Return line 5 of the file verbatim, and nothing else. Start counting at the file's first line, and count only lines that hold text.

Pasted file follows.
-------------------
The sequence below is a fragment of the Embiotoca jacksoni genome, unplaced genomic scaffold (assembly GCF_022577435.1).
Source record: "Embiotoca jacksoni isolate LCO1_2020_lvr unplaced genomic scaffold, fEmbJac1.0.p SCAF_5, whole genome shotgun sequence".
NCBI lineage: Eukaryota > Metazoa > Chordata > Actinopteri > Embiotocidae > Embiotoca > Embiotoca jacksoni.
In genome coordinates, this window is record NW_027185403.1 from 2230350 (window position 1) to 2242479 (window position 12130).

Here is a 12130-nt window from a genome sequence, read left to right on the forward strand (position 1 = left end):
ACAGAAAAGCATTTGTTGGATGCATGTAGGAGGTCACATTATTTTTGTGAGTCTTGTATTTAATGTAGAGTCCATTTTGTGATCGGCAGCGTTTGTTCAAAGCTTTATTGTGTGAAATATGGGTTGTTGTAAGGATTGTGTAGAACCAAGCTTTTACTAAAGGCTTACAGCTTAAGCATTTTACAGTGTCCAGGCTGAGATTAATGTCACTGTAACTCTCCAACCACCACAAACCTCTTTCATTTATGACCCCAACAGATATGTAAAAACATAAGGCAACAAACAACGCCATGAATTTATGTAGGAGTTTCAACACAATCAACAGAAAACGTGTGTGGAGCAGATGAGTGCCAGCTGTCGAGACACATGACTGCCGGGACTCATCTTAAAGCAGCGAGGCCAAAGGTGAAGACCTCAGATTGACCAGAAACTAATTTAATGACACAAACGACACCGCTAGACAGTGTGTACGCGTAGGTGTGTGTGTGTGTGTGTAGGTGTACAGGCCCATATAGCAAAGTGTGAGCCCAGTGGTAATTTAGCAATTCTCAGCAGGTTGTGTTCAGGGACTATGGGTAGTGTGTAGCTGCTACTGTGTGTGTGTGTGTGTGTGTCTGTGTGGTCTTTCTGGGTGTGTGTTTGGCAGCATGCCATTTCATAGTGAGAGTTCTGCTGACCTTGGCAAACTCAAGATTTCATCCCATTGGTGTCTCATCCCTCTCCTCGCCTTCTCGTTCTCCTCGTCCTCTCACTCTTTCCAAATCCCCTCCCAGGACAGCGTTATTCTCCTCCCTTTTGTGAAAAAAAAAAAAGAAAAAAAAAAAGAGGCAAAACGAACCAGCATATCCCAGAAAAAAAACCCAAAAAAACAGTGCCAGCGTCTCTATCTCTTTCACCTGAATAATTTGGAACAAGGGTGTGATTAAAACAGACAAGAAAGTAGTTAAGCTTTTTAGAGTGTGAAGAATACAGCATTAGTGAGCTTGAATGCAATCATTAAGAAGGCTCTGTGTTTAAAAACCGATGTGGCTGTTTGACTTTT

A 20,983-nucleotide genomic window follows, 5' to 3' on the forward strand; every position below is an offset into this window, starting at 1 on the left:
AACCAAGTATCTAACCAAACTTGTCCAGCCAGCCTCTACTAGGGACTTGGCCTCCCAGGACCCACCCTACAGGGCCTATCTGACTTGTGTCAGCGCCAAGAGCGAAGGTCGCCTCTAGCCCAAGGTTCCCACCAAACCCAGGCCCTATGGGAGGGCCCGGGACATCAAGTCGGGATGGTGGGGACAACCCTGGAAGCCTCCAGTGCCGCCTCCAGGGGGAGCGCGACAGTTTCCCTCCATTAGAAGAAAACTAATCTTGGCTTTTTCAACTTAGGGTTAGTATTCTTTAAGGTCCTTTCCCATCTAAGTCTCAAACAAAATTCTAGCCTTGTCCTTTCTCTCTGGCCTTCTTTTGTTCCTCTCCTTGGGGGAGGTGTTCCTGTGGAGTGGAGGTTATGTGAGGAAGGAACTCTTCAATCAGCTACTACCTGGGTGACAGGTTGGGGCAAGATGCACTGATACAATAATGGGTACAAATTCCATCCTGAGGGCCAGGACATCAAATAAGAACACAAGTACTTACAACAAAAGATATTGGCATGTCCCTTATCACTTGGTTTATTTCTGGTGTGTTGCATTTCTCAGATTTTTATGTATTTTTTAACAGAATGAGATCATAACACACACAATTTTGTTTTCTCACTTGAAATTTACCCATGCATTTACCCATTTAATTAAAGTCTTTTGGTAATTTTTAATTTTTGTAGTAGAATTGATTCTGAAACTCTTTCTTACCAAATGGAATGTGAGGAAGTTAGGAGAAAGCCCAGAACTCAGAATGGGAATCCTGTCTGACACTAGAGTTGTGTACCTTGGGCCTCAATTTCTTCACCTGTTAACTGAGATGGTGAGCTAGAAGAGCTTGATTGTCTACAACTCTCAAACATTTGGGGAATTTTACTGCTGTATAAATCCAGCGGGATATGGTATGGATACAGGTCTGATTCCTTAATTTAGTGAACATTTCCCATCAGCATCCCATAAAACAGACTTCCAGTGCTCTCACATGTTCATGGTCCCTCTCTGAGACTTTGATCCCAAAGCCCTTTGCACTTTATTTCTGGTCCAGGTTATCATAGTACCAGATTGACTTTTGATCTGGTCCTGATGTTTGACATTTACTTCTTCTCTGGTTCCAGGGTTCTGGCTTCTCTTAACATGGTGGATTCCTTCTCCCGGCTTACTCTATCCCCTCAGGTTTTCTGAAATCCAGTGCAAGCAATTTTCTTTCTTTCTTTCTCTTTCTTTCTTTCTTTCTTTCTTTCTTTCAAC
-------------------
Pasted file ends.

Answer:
Here is a 12130-nt window from a genome sequence, read left to right on the forward strand (position 1 = left end):